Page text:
In the Church, "joined to CHRIST the Head and in communion with all His saints, the faithful must in the first place reverence the memory 'of the glorious ever Virgin Mary, Mother of GOD and of Our Lord JESUS CHRIST'" (LG 52; cf. ebda 7.69; can. 1186). It is, finally, also their obligation to faithfully fulfill their work in the world and "to care for orphans and widows when they are in need" (Jas 1:27).
c) Obedience is lived most perfectly in loving collaboration
The Church assures all the faithful of their "right to receive in abundance the help of the spiritual goods of the Church, especially that of the Word of GOD and the sacraments from the pastors." And "like all Christians, the laity should promptly accept in Christian obedience what is decided by the pastors who, as teachers and rulers of the Church, represent CHRIST. In this they will follow CHRIST's example who, by his obedience unto death, opened the blessed way of the liberty of the sons of GOD to all men" (LG 37). This obedience, however, does not exclude a responsible membership on the part of the laity: "By reason of the knowledge, competence or pre-eminence which they have the laity are empowered -- indeed sometimes obliged -- to manifest their opinion on those things which pertain to the good of the Church" (LG 37).
If we priests see here and there too little readiness to obey among the faithful, too little of the joy of the children of GOD as a fruit of the way of obedience shown us by CHRIST, then we should use it as an occasion for an examination of conscience, whether we perhaps do not permit them to experience too little of the fatherly Love of GOD and the motherly care of the Holy Church and because of this make obedience burdensome for them, or whether we "recognize and promote the dignity and responsibility of the laity too little."
The Church desires from her priests: "They should with paternal love consider attentively in CHRIST initial moves, suggestions and desires proposed by the laity. Moreover, the pastors must respect and recognize the liberty which belongs to all in the terrestrial city" (LG 37). Naturally, the same applies also for the relationship between bishop and priest or superior and religious!
The Church should be "one single family" (CD 28); the "priests should unite their efforts and combine their resources under the leadership of the bishops and the Supreme Pontiff and thus eliminate division and dissension in every shape or form, so that all mankind may be led into the unity of the family of GOD" (LG 28).
Only through the uniting bond of love in a life of obedience does that collaboration come about, which makes possible the final task of the Church with regard to the obedience she owes GOD; it is namely, "the work of the entire Church to fashion men able to establish the proper scale of values on the temporal order and direct it towards GOD through CHRIST" (AA 7; cf. Mk 16:15; Rm 8:12).
According to J. H. Newman (in The Dream of Gerontius), "The angels are...executors of the visible order of the world,...the true causes of motion, of light, of life and of those elemental principles of the physical universe which give us the notions of cause and effect and of what we call the laws of nature." They stand ready also in this task to help us in a loving collaboration with the fulfillment of our obedience to GOD in the life of the Church (cf. Heb 1:14).
B. Obedience is a Mystery of Faith!
Just as the Church, as a work of the grace of GOD, is a mystery of faith, so also the life in her and all relationships to her spring forth from the faith!
The lack of courage to live poverty has its roots in a lack of faithful trust in the providential love and attentiveness of GOD.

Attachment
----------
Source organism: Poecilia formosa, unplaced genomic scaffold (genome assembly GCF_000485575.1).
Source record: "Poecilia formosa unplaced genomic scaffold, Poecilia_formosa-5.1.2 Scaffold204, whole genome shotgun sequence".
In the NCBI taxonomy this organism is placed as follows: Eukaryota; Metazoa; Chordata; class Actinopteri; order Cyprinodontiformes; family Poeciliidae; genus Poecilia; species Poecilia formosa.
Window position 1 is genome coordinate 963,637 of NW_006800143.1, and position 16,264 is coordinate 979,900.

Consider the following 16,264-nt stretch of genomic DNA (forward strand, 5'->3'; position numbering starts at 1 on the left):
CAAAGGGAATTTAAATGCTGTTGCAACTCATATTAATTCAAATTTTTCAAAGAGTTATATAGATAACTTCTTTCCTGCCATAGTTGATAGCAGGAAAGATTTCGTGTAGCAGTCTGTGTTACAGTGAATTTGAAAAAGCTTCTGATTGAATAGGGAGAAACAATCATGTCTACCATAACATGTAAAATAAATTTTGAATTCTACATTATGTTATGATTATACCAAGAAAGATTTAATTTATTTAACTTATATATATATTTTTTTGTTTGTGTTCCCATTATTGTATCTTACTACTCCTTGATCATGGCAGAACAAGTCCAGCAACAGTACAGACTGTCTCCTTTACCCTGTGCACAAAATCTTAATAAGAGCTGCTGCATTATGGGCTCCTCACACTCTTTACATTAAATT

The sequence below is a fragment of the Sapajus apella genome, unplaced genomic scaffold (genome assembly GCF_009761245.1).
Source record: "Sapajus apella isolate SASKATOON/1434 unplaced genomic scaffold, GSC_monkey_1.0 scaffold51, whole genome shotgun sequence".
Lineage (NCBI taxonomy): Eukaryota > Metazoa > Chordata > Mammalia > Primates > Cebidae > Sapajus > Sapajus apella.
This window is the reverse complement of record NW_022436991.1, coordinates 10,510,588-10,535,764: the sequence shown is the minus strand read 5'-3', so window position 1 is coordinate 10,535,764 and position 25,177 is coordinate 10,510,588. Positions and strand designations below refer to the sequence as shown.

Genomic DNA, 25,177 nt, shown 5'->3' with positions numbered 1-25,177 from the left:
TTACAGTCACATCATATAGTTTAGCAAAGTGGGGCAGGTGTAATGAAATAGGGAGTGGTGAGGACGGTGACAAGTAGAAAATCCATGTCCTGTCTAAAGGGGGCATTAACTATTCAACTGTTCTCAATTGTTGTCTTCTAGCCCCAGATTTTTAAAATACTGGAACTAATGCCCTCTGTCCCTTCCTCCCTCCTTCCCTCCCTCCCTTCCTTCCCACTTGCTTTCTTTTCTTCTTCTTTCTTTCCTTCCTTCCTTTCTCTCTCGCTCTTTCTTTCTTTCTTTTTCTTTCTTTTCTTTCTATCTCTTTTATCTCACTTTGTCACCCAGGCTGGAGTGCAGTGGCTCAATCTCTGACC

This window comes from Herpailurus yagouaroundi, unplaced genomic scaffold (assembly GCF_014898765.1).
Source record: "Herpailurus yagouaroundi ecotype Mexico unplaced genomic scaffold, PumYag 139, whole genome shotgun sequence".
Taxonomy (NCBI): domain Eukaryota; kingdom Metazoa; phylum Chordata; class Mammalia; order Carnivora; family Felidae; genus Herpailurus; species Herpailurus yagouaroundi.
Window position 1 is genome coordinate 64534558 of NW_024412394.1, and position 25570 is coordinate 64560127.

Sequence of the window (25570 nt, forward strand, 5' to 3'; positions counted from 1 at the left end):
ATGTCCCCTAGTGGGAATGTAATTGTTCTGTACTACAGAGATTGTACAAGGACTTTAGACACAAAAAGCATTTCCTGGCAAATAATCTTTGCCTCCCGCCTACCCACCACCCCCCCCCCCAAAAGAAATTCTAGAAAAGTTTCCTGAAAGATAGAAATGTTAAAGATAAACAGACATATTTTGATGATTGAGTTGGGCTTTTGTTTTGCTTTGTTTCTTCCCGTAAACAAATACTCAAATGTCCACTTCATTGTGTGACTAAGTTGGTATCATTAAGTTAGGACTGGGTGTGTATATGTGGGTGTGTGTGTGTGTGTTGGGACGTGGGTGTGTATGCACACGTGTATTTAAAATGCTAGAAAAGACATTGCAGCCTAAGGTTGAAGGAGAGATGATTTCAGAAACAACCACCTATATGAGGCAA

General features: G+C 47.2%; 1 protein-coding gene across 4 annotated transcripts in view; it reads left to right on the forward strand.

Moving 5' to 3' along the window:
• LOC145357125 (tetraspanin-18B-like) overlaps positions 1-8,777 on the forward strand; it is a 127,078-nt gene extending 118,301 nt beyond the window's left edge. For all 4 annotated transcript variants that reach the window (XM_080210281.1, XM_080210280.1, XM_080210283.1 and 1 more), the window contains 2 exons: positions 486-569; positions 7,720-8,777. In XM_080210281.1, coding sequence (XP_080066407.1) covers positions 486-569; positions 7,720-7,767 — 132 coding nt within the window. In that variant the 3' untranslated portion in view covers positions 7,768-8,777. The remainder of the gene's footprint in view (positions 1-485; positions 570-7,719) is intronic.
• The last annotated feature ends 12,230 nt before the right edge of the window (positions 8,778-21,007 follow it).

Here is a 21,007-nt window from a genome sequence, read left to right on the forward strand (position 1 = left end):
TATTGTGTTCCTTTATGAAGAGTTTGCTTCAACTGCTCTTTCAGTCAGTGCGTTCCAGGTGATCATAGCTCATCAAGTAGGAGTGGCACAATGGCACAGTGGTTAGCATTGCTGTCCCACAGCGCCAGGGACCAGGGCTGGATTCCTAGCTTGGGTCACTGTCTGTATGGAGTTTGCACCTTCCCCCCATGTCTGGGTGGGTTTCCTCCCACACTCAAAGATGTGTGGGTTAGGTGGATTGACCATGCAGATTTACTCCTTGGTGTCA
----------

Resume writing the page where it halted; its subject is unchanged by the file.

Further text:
At the root of a broken purity and an abandoned celibacy there stands tepidity in the love of GOD, which then leads to a decrease in faith.
The same applies to obedience: Our devotion to GOD through His Church and her order is easy or difficult according to the degree of our supernatural faith, or, it is only a problem for those who do not believe! This faith is a grace; yet it can be petitioned! Since we are priests who have solemnly promised obedience to the Church, we must first be men of faith and of prayer, then we will also be able to be good and faithful, obedient servants of Our Lord, to whom He will one day say: Come, good and faithful servant! Because you have shown me obedience, enter into the joy of your Lord!
Let us also be courageous preachers of the Faith and of obedience before the faithful! As much as the Faith is always an annoyance to the self-centered sinner, likewise, and even more so, must we trust and insist upon man's orientation to GOD, in all that the Faith teaches us, and thereby confidently await the blossoming of their souls. The Faith today is being extinguished. A smoldering wick is brought most quickly back to flame.
We must have the courage to simply presuppose the love of GOD sown in the soul at baptism, and then to boldly proclaim the mysteries of faith and thus also religious obedience! We will find open hearts! We will arouse new faith -- and naturally, increase the annoyance of the unwilling and so hasten a division.
Obedience, also that in and to the Church, is before all else and essentially an act of our faith, of our love, of our confident surrender to GOD.
Nothing of this will change, we can not escape it. Therefore, we can boldly guarantee:
He who believes in GOD and wills to love Him, will also find himself on the best path to come to an appreciation of obedience and to love it, and always by means of it to more perfectly find GOD!
"But when the Son of man comes, will he find faith of earth" (Lk 18:8)?
My Lord and my GOD! Help my faith, that it become strong,
for then my obedience will become strong and easier for me!
Lord, help my hope, that it not be shaken by fatigue or despair,
for then my obedience will become more courageous and faithful, and easier for me!
GOD, You my great love, come, come, and set me on fire with your love,
for then my obedience will be set aflame, and give light to others, that they might find You. Amen.